¿Dónde están todas esas caras en las páginas de revistas, en anuncios de sitios de ligue por internet, en programas de televisión? Para un grupo que es blanco de tanta intolerancia, los medios LGBT podemos hacer un mejor trabajo abordando esos otros tipos de discriminación que existen al interior de nuestra comunidad.


An amateur’s reflection on racism, classism within LGBT communities

*This post was originally published on The Huffington Post‘s Gay Voices and Latino Voices.

Last month I was in Los Angeles for the first time. I attended GLAAD’s second edition of the National People of Color Media Institute, an awesome project GLAAD launched to bring together lesbian, gay, bisexual, transgender people of color working on different issues and in different communities, have them share their experiences, and enhance their potential as advocates and spokespeople for those communities. The aim of GLAAD through this institute and their Voices of Color program, led by Daryl Hannah, is to bring more Black, Latino, and Asian faces to our newspapers, magazines, blogs, radio and television shows. I was honored to be the first non-U.S. resident who participated.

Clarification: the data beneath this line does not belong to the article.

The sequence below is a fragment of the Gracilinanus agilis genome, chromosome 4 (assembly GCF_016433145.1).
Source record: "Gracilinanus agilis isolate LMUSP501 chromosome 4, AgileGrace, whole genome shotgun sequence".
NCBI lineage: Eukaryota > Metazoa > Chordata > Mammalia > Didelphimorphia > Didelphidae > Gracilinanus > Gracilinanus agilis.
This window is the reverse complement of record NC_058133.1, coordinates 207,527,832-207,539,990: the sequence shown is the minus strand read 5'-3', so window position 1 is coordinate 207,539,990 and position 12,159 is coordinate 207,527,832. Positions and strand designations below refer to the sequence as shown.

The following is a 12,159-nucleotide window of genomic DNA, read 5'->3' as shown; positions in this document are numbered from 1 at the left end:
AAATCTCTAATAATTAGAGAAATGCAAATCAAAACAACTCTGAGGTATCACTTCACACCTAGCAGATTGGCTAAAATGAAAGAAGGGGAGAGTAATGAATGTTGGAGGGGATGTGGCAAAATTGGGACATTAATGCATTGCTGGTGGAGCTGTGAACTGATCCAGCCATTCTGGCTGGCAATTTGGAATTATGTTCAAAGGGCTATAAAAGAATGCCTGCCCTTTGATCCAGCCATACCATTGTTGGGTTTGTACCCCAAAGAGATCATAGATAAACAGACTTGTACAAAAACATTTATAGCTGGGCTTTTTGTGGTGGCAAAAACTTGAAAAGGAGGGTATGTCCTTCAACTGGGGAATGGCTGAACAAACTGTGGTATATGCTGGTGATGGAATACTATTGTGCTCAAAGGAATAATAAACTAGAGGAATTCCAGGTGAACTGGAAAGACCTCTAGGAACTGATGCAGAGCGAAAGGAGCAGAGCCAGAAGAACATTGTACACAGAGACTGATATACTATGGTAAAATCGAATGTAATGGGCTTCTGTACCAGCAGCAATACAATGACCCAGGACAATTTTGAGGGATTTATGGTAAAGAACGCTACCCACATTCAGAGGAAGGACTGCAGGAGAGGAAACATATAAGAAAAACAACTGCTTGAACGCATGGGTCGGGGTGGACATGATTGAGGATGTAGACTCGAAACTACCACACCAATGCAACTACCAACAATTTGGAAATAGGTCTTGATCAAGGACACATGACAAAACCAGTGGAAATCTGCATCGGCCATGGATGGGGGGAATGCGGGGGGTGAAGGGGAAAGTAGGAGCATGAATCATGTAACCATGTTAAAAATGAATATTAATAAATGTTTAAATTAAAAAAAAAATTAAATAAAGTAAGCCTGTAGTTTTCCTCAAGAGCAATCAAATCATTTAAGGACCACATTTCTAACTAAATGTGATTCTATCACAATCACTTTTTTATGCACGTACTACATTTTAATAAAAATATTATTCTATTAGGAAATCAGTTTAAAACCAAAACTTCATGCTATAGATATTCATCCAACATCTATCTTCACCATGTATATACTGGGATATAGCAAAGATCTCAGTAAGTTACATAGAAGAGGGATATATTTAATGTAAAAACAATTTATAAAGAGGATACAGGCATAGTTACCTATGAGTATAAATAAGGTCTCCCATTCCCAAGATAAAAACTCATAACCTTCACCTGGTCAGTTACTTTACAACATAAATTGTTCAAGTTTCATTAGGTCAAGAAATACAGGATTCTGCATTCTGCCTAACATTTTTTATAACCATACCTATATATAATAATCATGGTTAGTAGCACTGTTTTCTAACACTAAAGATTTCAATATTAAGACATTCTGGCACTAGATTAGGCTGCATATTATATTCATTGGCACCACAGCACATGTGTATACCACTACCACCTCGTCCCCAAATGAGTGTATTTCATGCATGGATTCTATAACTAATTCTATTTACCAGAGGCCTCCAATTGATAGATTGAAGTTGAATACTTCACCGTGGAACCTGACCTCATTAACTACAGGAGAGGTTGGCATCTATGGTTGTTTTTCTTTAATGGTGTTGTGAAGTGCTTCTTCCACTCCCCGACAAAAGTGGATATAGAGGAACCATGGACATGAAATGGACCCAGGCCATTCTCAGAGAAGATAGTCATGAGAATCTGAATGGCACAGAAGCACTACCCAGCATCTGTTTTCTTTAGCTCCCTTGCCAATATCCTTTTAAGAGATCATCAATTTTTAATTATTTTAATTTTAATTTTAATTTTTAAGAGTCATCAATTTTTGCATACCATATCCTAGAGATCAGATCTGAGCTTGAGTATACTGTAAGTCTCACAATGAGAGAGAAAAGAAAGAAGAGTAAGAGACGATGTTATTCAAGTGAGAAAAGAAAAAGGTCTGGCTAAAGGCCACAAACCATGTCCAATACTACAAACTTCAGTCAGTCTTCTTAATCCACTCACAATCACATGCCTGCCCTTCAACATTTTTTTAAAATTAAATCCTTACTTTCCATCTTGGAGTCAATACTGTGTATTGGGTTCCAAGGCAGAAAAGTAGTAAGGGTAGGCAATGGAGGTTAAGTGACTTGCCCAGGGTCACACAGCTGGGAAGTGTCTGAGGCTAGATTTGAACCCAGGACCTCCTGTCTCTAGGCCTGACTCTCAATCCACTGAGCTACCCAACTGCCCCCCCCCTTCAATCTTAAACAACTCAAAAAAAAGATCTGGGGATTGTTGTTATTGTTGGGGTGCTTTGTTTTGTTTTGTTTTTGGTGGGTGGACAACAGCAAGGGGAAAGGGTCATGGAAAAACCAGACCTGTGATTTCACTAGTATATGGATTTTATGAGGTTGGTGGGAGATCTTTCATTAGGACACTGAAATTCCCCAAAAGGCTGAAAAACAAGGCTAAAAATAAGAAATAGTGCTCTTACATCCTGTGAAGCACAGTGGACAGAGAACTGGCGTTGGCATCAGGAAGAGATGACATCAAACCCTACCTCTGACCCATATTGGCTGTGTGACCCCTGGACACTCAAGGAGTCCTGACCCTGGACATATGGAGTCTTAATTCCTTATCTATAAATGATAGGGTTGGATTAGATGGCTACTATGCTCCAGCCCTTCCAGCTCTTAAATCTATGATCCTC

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Brenda del Rio from Bienestar, GLAAD’s Monica Trasandes, and Enrique Torre Molina.

The work GLAAD has done to make media a more inclusive space for LGBT people (in the U.S. and increasingly elsewhere), and to make LGBT stories more present and powerful in that media for almost 30 years, cannot be understated. However, LGBT people of color are not visible enough on mainstream media. And I would say not even on LGBT media. Look at, for example, gay characters who are on TV shows right now: Louis on Partners, Kurt on Glee, Bryan on The New Normal, Cam and Mitch on Modern Family. All white guys.

According to The Opportunity Agenda’s Public Opinion and Discourse on the Intersections of LGBT Issues and Race 2012 report, LGBT issues are under-reported in Latino media in the U.S., although California’s Proposition 8 in 2008 drove those media to have a wider coverage of LGBT issues. Not surprising, considering the large population of Latinos in the state. The report also points out that much “of the anti-LGBT rhetoric, slurs, and derogatory language found in this media scan come from users’ online comments, not from the media themselves.” When I blogged for VivirMexico.com, I would often get very homophobic, moronic comments from readers, such as “Fags are shitty people. Fags themselves are to be blamed of being discriminated against. Their attitude is annoying and some times disrespectful. If they’re fags I don’t care. Fuck with each other and that’s it, but the sissy ones are disgusting.”